The government is expected to announce on Wednesday that all businesses in Britain and Northern Ireland will receive a discount on their electricity bills, funded by taxpayer subsidies.

Industry sources have been told a one-size-fits-all scheme is expected to apply to all sectors of the economy when Business Secretary Jacob Rees-Mogg unveils details of the scheme at 9am.

The government is set to cut costs by subsidizing wholesale energy prices for business users, meaning the level of discount will depend on what companies are already paying.

The move will effectively cap the unit cost of electricity and gas charged to businesses, with government borrowing to fund the bill for the difference, which is expected to be in the tens of billions of pounds.

The scheme will run for six months from October 1, with a review three months later to decide whether it should be extended or whether individual sectors require more targeted support.

Businesses have been left waiting for details on what government support they can count on before the Queen’s death, with no details in Prime Minister Liz Truss’s initial statement on September 8.

While consumers have been relatively protected from soaring prices by domestic price caps, and now a government-set maximum price cap that will limit the average bill to £2,500 a year, business users have faced uncertainty.

There is no price cap for commercial users, and companies have faced annual increases in electricity bills of between 100% and 800%, prompting concerns of mass closures.

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The next few weeks are crucial for many businesses, as the renewal date for many annual energy deals is October 1, the same date when rates for the fourth quarter of the year are due.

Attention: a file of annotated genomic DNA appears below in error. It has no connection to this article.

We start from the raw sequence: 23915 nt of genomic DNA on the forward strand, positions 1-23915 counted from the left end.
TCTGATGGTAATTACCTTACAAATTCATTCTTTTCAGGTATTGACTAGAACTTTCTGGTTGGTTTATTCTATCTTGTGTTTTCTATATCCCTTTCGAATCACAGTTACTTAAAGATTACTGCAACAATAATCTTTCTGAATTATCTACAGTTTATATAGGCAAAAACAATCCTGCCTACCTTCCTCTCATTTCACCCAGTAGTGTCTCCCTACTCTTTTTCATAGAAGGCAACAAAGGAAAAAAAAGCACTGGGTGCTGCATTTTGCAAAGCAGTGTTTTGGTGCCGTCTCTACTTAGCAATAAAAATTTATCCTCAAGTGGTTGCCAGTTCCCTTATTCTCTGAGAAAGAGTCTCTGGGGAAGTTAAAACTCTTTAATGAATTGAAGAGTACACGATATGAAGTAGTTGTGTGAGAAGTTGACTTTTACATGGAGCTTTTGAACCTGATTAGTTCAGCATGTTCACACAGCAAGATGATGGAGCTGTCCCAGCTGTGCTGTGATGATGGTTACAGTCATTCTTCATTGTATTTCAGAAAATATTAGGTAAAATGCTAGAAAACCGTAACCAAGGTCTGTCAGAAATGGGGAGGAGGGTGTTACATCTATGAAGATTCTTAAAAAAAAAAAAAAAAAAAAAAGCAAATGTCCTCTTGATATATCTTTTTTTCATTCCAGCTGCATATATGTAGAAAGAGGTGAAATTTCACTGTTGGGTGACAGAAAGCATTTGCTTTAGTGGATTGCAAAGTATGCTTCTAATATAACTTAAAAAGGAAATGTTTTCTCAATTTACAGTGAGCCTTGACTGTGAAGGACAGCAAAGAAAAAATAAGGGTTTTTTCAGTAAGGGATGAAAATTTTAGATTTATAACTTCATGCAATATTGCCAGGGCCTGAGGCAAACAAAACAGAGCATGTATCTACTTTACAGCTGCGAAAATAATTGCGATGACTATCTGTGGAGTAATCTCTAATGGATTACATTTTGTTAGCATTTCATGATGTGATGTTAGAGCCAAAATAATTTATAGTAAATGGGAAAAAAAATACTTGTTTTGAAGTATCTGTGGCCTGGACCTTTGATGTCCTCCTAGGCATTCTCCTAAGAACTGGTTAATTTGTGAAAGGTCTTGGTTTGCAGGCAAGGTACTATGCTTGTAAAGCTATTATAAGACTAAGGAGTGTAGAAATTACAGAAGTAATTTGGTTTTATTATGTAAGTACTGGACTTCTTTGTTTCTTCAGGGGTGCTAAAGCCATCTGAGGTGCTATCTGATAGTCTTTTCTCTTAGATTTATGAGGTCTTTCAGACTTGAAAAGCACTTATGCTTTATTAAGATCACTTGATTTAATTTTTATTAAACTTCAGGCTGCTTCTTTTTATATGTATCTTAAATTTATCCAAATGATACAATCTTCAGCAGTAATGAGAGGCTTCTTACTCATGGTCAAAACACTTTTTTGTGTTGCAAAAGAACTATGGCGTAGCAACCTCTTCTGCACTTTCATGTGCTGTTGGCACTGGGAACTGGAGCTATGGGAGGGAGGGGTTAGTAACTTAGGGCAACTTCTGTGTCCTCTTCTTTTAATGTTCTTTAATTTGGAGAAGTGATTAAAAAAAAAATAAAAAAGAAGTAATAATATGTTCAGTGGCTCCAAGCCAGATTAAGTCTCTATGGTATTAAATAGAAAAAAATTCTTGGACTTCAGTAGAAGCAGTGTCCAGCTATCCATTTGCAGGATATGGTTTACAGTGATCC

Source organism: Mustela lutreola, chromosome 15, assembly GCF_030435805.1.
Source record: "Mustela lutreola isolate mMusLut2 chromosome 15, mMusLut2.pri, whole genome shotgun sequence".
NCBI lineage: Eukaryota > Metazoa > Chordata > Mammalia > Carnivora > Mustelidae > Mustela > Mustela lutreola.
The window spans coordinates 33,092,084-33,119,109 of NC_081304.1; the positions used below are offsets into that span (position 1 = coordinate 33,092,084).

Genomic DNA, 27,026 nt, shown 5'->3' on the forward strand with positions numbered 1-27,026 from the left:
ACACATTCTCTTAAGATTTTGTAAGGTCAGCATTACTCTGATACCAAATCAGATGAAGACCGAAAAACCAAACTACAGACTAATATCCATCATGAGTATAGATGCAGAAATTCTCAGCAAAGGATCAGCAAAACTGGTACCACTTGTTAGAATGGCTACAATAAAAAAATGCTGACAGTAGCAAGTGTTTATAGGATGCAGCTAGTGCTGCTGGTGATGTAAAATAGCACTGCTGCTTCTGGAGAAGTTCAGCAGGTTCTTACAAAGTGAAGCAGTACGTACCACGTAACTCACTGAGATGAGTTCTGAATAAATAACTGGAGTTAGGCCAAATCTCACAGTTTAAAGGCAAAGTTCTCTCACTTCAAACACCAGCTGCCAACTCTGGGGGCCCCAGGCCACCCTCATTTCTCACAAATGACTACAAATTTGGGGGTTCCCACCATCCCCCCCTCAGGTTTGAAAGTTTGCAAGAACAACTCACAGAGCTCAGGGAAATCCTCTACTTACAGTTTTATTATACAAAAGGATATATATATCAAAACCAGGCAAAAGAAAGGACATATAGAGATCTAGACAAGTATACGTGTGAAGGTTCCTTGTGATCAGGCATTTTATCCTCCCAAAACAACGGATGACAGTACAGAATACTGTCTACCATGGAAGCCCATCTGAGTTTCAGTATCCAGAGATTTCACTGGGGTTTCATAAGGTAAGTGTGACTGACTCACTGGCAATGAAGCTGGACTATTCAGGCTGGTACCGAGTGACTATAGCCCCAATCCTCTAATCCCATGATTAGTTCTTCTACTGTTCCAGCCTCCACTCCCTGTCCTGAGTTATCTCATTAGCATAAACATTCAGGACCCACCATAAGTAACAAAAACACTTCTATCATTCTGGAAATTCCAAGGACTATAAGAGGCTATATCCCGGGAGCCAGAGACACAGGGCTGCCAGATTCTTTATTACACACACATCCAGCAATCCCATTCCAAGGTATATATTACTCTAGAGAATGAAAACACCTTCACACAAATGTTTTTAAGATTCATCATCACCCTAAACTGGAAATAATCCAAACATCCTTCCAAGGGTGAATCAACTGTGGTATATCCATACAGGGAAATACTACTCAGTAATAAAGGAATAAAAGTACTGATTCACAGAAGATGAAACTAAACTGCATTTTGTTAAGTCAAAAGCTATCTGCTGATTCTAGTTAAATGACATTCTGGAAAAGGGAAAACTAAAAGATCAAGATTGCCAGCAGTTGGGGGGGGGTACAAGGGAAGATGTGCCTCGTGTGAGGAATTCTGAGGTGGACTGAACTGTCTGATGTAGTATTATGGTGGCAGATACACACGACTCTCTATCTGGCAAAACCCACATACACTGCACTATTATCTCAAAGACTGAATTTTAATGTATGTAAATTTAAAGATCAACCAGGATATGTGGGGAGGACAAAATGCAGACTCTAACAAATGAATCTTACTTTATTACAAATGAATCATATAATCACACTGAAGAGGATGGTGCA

Business sources told Sky News they had been told a comprehensive plan was expected, which would effectively set a maximum unit price for gas and electricity and apply to all business energy users for at least six months.

Speaking in New York, Ms Truss said on Tuesday: “We know that businesses are very concerned about the level of their electricity bills, so we are introducing a scheme for businesses, which will be equivalent to the scheme for households, to make sure that businesses can make it through the winter We’ll review it in six months.

“We will make sure that the most vulnerable businesses, such as pubs, such as shops, continue to be supported after this.

“We will be announcing the scheme on Wednesday, but I can say that the scheme will be in place from October 1 to make sure businesses have that security over the winter.”

Supporting businesses is much more complex than protecting households.

While domestic users typically purchase energy at fixed or floating rates regulated by Ofcom, business users have a variety of ways to access the market, including large volumes directly on the wholesale market.

With uncertainty over medium-term wholesale gas and electricity prices, public support for both households and businesses could reach more than £150 billion.

Ms Truss said she expected the final bill to be lower as negotiations with energy companies help lower the bill for taxpayers.

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